Banking in the Age of Facebook

"Neither a borrower nor a lender be;
For loan oft loses both itself and friend,
And borrowing dulls the edge of husbandry..."

IF YOU BUY AGED POLONIUS’ ADVICE to his hotheaded son Laertes, turn the page. This column isn’t for you.

But if you’re either a borrower or a lender, read on. We’re going to check out a new phenomenon known as peer-to-peer lending and look at the effects of some new rules for portfolio margining.

Combining elements of online affinity groups and investing sites, the Lending Club ( recently progressed beyond its initial test phase. The venture-capital-backed startup is an online community that connects lenders and borrowers based on shared interests that can include geographic location, workplace or university. The idea is that this community allows borrowers to get better rates on loans than they’d receive from a traditional bank while giving lenders better returns than CDs or money-market funds offer.

Lending Club was launched privately as a Facebook application in May, signing up 15,000 members. About 1,000 loans were financed from a pool generated by 700 individual lenders during the test. CEO and founder Renaud Laplanche says, “It’s an investment class that has very interesting characteristics in terms of both risk and return, plus it gives lenders the feeling of doing something useful.”

Becoming a lending or borrowing member of the club requires filling out an online form that verifies your identity. As a lender you must link your Lending Club account to a bank account so you can transfer funds online. After your bank account is verified, which takes a day or two, and you’ve transferred money in, which takes up to four business days, you can lend.

Lending Club identifies its members only by a screen name. It runs a credit report on borrowers, checking income when necessary, and will approve only those with credit scores over 640.

An algorithm called Lending Match, which lets lenders come into the site and set their risk, geography and connectivity preferences helps structure the loan. Based on the algorithm, a list of 20 recommended borrowers—with loan limits running from $500 to $25,000, is generated. If you have, say, $10,000 to invest, you can spread it over 20 different borrowers in $500 parcels, creating a diversified portfolio that lowers your overall default risk.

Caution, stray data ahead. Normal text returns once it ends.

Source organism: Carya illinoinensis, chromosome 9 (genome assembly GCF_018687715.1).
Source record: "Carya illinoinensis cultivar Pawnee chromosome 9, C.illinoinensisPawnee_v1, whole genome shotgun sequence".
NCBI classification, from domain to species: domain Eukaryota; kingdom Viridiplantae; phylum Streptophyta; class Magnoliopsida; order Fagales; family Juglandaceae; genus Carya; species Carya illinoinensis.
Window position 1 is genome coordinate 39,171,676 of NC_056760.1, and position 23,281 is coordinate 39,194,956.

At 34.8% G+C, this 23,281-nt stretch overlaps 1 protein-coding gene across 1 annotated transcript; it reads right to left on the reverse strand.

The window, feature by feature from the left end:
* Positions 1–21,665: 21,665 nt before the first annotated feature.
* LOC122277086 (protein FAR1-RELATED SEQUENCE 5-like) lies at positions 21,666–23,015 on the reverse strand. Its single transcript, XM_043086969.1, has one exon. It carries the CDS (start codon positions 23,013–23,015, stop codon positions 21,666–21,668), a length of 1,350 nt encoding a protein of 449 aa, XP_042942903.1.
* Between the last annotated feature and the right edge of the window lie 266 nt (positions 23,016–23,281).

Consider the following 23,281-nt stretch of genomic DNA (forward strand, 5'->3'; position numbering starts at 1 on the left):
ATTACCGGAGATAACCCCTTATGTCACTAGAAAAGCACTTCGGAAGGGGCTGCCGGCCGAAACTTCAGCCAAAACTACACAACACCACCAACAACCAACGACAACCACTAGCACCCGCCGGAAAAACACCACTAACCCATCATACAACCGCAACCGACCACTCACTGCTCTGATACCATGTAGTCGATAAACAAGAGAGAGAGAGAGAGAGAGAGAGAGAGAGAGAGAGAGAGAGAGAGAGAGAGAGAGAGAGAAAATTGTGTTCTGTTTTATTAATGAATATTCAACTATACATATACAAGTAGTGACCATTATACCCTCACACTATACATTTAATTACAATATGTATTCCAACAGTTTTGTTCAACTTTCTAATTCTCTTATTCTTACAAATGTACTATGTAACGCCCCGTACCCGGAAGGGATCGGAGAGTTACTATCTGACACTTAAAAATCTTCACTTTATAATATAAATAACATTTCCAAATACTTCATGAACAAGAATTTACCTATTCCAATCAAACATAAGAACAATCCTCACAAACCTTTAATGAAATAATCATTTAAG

Lending Club’s portfolio recommendations are based on credit score and certain category memberships (e.g., military personnel, MIT alumni, Florida residents). You can take the recommendation as is, or remove some borrowers, allocate amounts differently, or add other borrowers.

If borrowers miss a payment, Lending Club will contact them and assess a late fee payable to the lender. Those going into arrears are put into collection and barred from the site. There is no Federal Deposit Insurance Corp. backing for funds that have been lent out.

How much can you make as a lender? Laplanche says that the average annualized portfolio return would be about 11.5%—much better than most CDs or bonds offer. And having some funds allocated to consumer lending is a good way to diversify your portfolio beyond stocks and bonds, he says.

Lenders pay a 1% service fee, based on their monthly take, while borrowers pay a 0.75%-2% loan-origination fee plus the rate Lending Club calculates; it currently ranges from 7.12% (grade A1 creditworthiness) to 17.86% (grade G5).

The one limitation at present: You can’t be both a lender and a borrower simultaneously. But they’re working on it.

PROFESSIONAL TRADERS HAVE been taking advantage of updated margin requirements that went into effect in April, allowing more portfolio leverage. The new margins account for the effects of options in hedging a stock holding, which the old rules didn’t. As a result, the new rules permit brokers to be more generous in extending credit to traders in many cases.

Think of this as portfolio margining—reflecting all of a trader’s positions including options that offset the risk in a particular stock—rather than margining for individual trades. ("New Options for Traders,” Barron’s, Oct. 30, 2006). A less risky portfolio can be leveraged further.

So far, professionals, who have bigger portfolios and more expertise, are being extended most of the credit from brokers. “While I do have selected retail clients taking advantage of additional leverage, our standards are aiming more for the institutional clients” like hedge funds, says Douglas Engman, managing director for equities at Fimat Preferred, who’s pleased with the initial results.

Posted by on 10/01 at 12:46 PM






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